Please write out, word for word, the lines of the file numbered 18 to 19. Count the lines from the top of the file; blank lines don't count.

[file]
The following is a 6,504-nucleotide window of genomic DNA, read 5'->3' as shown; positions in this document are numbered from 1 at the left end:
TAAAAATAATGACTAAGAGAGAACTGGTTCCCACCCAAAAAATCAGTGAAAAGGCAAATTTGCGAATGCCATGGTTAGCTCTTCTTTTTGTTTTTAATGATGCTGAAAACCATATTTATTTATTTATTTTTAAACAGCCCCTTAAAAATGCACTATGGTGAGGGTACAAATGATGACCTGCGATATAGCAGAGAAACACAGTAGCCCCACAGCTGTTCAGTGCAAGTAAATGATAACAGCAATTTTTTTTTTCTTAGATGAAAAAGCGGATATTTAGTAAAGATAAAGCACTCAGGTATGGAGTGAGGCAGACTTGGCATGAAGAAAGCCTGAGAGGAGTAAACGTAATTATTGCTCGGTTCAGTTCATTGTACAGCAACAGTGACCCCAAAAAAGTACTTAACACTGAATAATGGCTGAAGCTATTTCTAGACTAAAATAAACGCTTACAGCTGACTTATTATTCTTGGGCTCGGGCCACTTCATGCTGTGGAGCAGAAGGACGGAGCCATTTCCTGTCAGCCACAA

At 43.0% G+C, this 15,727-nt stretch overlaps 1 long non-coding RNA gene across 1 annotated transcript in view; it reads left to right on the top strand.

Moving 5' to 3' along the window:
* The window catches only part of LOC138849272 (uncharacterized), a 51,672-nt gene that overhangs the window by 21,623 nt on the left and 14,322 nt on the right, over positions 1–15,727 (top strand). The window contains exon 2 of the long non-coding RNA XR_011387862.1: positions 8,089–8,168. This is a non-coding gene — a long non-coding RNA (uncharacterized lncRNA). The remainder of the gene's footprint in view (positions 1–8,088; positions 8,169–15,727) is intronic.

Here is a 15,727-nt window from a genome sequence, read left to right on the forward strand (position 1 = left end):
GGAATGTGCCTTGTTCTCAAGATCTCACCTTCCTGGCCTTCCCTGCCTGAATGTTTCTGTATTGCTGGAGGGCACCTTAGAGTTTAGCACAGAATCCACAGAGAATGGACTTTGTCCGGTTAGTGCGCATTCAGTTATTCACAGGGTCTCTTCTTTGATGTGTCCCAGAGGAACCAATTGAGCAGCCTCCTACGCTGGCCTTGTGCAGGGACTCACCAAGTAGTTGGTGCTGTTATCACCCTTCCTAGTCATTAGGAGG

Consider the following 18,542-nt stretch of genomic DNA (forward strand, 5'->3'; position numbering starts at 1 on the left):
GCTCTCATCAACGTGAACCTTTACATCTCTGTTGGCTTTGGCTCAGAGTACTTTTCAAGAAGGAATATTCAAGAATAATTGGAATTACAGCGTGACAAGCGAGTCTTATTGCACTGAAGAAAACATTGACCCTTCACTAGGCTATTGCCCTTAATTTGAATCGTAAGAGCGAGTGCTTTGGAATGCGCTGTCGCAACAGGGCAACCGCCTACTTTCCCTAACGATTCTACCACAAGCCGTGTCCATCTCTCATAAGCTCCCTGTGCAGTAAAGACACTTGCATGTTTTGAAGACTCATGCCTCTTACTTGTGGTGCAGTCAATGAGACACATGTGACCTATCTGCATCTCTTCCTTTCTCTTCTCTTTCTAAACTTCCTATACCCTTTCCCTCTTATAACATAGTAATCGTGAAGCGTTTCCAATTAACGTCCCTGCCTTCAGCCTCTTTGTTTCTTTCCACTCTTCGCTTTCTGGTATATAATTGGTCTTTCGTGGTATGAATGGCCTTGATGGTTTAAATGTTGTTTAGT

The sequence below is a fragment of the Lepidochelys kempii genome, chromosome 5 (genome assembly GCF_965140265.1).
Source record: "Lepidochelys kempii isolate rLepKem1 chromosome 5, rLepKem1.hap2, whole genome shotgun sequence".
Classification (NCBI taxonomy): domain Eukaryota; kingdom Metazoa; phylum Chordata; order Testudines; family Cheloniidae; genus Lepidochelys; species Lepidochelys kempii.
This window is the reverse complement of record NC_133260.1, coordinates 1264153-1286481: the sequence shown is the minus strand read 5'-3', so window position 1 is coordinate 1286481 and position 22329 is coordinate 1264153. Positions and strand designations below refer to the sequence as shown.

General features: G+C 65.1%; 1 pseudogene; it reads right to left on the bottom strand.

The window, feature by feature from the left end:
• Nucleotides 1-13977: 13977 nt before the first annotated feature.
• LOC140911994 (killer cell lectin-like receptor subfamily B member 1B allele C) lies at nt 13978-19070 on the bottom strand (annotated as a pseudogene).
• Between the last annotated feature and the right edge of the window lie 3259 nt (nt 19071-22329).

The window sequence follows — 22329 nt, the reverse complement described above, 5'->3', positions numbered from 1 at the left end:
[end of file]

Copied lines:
• Between the last annotated feature and the right edge of the window lie 3259 nt (nt 19071-22329).

The window sequence follows — 22329 nt, the reverse complement described above, 5'->3', positions numbered from 1 at the left end: